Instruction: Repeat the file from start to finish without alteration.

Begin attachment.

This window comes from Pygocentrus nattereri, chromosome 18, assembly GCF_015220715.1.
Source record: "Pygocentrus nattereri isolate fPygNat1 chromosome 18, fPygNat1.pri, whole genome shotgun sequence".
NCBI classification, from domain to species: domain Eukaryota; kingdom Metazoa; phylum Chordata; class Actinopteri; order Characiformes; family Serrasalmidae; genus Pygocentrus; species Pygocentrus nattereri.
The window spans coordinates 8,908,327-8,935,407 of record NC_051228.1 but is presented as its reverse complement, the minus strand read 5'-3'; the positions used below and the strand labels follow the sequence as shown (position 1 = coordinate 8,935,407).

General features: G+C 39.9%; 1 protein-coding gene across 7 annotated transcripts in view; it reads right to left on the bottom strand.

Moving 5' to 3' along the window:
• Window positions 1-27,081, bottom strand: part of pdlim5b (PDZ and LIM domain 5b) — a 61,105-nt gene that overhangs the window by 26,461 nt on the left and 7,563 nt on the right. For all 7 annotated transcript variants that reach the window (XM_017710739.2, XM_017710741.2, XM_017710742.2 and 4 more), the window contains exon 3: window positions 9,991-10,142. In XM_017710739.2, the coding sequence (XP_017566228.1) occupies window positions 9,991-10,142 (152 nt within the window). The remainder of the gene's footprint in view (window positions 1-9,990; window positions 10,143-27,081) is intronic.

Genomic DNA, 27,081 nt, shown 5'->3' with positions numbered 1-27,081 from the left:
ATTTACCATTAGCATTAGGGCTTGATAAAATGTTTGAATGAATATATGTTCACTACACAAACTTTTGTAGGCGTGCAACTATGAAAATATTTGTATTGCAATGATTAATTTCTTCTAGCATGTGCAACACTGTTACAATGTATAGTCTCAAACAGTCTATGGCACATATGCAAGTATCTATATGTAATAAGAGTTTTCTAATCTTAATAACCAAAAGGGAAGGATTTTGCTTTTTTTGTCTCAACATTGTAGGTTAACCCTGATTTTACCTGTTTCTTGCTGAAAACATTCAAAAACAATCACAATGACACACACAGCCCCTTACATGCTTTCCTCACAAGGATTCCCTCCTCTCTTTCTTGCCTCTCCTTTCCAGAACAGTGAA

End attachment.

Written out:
This window comes from Pygocentrus nattereri, chromosome 18, assembly GCF_015220715.1.
Source record: "Pygocentrus nattereri isolate fPygNat1 chromosome 18, fPygNat1.pri, whole genome shotgun sequence".
NCBI classification, from domain to species: domain Eukaryota; kingdom Metazoa; phylum Chordata; class Actinopteri; order Characiformes; family Serrasalmidae; genus Pygocentrus; species Pygocentrus nattereri.
The window spans coordinates 8,908,327-8,935,407 of record NC_051228.1 but is presented as its reverse complement, the minus strand read 5'-3'; the positions used below and the strand labels follow the sequence as shown (position 1 = coordinate 8,935,407).

General features: G+C 39.9%; 1 protein-coding gene across 7 annotated transcripts in view; it reads right to left on the bottom strand.

Moving 5' to 3' along the window:
• Window positions 1-27,081, bottom strand: part of pdlim5b (PDZ and LIM domain 5b) — a 61,105-nt gene that overhangs the window by 26,461 nt on the left and 7,563 nt on the right. For all 7 annotated transcript variants that reach the window (XM_017710739.2, XM_017710741.2, XM_017710742.2 and 4 more), the window contains exon 3: window positions 9,991-10,142. In XM_017710739.2, the coding sequence (XP_017566228.1) occupies window positions 9,991-10,142 (152 nt within the window). The remainder of the gene's footprint in view (window positions 1-9,990; window positions 10,143-27,081) is intronic.

Genomic DNA, 27,081 nt, shown 5'->3' with positions numbered 1-27,081 from the left:
ATTTACCATTAGCATTAGGGCTTGATAAAATGTTTGAATGAATATATGTTCACTACACAAACTTTTGTAGGCGTGCAACTATGAAAATATTTGTATTGCAATGATTAATTTCTTCTAGCATGTGCAACACTGTTACAATGTATAGTCTCAAACAGTCTATGGCACATATGCAAGTATCTATATGTAATAAGAGTTTTCTAATCTTAATAACCAAAAGGGAAGGATTTTGCTTTTTTTGTCTCAACATTGTAGGTTAACCCTGATTTTACCTGTTTCTTGCTGAAAACATTCAAAAACAATCACAATGACACACACAGCCCCTTACATGCTTTCCTCACAAGGATTCCCTCCTCTCTTTCTTGCCTCTCCTTTCCAGAACAGTGAA